Women's Agency Scale (WAS)

The Women's Agency Scale (WAS) is a 9-item multidimensional measure of Egyptian women's agency or ability to define and act upon goals. Agency is assessed in terms of one's influence in family decisions (e.g., seeking medical treatment) and freedom of movement in public spaces (e.g., going to a friends' home).

Warning Flag

ITEMS:

Who in your family usually has the final say on the following decisions?
1. Making large household purchases
2. Making household purchases for daily needs
3. Visits to friends, family or other relatives
4. What food should be cooked each day
5. Getting medical treatment or advice for yourself
6. Buying clothes for herself

Response Options:
Someone else (includes husband, in-laws, or others)
Respondent and someone else
Respondent Alone
Missing

Are you allowed to go to the following places...?
7. Local health center or doctor
8. Local health center or doctor (taking children)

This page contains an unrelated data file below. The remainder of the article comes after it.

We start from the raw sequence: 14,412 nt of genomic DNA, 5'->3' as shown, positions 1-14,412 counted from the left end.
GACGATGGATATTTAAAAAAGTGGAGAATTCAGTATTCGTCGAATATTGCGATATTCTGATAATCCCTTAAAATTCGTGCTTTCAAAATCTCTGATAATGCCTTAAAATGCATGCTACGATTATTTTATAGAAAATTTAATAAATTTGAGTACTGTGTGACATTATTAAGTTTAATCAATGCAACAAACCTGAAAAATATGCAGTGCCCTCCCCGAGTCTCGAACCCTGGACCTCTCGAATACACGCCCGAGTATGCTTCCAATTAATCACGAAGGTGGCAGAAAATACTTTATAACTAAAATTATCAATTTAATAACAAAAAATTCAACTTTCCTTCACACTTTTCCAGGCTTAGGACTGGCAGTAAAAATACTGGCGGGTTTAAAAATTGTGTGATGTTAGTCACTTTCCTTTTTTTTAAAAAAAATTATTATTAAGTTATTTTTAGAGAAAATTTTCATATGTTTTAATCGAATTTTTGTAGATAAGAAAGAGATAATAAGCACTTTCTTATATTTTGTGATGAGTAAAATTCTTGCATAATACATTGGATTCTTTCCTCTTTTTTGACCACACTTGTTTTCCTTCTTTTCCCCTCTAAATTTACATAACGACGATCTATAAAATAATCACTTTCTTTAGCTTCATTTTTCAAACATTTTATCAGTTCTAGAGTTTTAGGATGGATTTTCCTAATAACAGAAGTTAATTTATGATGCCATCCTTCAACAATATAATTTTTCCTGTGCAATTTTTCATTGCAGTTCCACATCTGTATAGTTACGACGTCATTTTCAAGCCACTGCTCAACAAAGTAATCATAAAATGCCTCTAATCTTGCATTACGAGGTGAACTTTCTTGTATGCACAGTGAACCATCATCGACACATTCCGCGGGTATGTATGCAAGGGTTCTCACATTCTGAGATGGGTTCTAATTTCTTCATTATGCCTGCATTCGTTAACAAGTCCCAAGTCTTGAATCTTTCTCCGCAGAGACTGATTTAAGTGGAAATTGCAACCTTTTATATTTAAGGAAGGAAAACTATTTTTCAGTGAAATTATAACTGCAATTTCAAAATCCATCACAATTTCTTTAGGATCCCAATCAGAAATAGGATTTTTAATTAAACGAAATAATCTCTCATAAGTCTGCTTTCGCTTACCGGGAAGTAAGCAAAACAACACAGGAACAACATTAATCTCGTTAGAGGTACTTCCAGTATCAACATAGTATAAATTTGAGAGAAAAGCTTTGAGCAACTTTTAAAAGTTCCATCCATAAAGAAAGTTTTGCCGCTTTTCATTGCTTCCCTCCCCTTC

9. Home of relatives or friends in the neighborhood

Response Options:
Cannot go alone
Need permission
Just inform them
Without permission
Missing

CATEGORIES:


GEOGRAPHIES TESTED:

Egypt

POPULATIONS INCLUDED:
Female

AGE RANGE:
Adolescents
Adults

DOWNLOAD MEASURE

Scoring Procedures:

Not Available

PRIMARY CITATION:

Cheong, Y. F., Yount, K. M., & Crandall, A. A. (2017). Longitudinal measurement invariance of the Women’s Agency Scale. Bulletin of Sociological Methodology/Bulletin de Méthodologie Sociologique, 134(1), 24-36. https://doi.org/10.1177/0759106317693787

Pyschometric Score:

FORMATIVE RESEARCH

 Qualitative Research

 Existing Literature/Theoretical Framework

 Field Expert Input

 Cognitive Interviews / Pilot Testing

RELIABILITY

 Internal

 Test-retest

 Interrater

VALIDITY

 Content

 Face

 Criterion (gold-standard)

 Construct

Psychometric Scoring

MEDIUM
Total Score: 3.50/8 Points (MEDIUM) 

Citation Frequency

Low

KEY

 FULL POINTS
 PARTIAL POINTS
 NOT ASSESSED
 NOT APPLICABLE

For more details, see Scoring Methodology

Measure came from a peer-reviewed journal with a low impact score and/or inadequate information on psychometrics, but is an under-represented gender equality and empowerment construct

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